Dayeater Drops New Single "Sweet Earth"

Psych rock trio, Dayeater, stay true to their roots with their latest single, “Sweet Earth.” The track pays homage to classic bands such as Black Sabbath and AC/DC while sprinkling in their own unique psychedelic twist. “Sweet Earth” features piercing vocals, bluesy guitar licks and bolstering drums, along with some very sharp production from Chris “Frenchie” Smith at the Bubble Studios.
 
Within the first thirty seconds of the song, they manage to transport you straight into the 1970’s with Jesse Lee’s vintage guitar sound and gritty vocals. Landry Jackson’s drums remain simple and understated — yet serve as a powerful driving force to the song. Complementing all of these parts perfectly are Christopher Brockett’s groovy bass lines and nuanced vocal harmonies that adds a polished layer to the track’s catchy hook.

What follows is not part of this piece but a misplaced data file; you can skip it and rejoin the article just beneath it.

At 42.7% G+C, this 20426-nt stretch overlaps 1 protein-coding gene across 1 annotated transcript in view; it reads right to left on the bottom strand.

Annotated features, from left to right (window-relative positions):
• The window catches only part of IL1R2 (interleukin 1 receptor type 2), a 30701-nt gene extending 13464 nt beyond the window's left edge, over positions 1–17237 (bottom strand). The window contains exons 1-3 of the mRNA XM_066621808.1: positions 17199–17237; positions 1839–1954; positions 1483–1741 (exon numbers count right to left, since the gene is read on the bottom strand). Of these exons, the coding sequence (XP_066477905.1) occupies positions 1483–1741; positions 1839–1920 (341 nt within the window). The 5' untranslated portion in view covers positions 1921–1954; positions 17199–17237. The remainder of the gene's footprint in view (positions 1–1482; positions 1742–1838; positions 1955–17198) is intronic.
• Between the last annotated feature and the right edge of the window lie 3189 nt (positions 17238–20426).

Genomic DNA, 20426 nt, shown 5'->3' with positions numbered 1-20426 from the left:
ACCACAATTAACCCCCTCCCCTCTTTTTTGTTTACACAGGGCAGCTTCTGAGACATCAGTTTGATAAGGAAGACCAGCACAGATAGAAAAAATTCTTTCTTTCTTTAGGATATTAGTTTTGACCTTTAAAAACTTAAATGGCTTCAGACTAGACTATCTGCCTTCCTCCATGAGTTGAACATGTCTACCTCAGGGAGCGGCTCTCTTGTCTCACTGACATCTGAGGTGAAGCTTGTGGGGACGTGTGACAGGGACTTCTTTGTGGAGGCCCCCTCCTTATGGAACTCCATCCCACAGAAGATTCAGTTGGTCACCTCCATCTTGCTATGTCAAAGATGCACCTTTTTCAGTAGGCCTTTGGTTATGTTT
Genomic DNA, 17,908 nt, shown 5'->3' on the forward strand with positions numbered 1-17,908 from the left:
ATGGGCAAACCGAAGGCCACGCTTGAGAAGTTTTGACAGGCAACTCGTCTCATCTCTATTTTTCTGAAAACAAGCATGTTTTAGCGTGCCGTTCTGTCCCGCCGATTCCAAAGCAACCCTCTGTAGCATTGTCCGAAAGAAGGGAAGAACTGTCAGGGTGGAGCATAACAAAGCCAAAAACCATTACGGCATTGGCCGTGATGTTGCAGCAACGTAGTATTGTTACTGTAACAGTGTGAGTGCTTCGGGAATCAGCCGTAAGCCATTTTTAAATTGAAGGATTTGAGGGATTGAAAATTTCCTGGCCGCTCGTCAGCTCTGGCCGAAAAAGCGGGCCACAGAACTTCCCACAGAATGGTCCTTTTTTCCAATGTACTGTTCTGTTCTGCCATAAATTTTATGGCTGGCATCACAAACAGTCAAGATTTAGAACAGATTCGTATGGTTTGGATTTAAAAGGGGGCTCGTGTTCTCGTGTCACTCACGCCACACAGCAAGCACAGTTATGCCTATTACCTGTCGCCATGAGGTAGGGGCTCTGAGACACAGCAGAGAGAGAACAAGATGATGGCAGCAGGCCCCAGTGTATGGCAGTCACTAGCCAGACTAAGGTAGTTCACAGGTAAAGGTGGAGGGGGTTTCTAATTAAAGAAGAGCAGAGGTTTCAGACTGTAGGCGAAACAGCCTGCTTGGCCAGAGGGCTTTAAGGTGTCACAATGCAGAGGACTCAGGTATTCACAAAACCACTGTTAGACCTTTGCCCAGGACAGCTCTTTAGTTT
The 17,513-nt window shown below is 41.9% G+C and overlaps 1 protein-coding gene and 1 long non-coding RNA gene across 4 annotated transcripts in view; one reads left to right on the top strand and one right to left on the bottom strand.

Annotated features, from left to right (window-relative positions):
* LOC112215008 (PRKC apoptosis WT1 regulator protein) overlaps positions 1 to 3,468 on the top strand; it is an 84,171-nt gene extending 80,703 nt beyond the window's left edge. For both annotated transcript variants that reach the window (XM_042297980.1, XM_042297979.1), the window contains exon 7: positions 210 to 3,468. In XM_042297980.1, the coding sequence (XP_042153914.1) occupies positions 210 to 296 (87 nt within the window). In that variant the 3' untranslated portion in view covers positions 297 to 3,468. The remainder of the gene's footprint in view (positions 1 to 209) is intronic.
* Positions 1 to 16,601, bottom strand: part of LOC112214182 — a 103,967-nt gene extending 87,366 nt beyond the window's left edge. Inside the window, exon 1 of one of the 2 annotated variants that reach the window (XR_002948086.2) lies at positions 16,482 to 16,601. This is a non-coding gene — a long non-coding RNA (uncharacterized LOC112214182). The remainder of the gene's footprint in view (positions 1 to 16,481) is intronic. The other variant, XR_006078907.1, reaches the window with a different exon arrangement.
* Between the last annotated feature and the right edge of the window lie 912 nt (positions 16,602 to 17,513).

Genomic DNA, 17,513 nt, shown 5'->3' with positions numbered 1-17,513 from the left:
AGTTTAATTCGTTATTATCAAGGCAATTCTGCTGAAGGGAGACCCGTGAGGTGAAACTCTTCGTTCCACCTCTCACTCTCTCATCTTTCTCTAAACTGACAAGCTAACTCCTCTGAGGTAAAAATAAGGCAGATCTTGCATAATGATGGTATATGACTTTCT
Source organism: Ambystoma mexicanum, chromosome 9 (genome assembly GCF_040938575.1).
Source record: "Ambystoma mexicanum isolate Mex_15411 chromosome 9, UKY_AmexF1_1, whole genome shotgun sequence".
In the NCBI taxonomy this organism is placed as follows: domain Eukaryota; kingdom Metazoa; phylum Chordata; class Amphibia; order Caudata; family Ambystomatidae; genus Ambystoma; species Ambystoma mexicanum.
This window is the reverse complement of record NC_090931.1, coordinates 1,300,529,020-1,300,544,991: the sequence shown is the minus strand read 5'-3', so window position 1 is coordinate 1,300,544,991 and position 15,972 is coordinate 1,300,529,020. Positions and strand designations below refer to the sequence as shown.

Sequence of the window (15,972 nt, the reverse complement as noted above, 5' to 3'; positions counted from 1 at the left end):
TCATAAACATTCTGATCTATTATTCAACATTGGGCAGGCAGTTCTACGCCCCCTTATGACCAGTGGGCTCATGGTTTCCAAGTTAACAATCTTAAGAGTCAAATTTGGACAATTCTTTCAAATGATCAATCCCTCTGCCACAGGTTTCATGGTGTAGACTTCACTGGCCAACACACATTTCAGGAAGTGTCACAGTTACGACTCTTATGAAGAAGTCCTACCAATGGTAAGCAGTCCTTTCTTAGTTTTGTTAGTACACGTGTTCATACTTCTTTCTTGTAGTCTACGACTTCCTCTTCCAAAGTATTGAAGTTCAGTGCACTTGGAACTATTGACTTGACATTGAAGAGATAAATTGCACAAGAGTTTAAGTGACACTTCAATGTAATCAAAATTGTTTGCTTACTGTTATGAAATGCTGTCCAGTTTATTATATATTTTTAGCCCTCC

As soon as you think you know the direction the song is going, they throw a curveball with multiple clever breakdowns.  The dynamics range from loud and thrashy to soft and sweet, with an outro reminiscent of David Bowie’s “Space Oddity.” The killer instrumentation is paired with thought-provoking lyrics that speak out against humanity’s inability to protect the earth and the environment.
 
It’s clear that Dayeater’s sound is locked-in and their artistic integrity never seems to waver. They are a true rock and roll band and their latest single perfectly embodies what they are all about. Listen to “Sweet Earth” on Bandcamp today!

- Quinn Donoghue

   

Acid Dad share "BBQ" sample

Check out the second advance single by Acid Dad in advance of their upcoming album Take It From The Dead coming out early this summer (6/11) on Greenway Records and Reverberation Appreciation Society.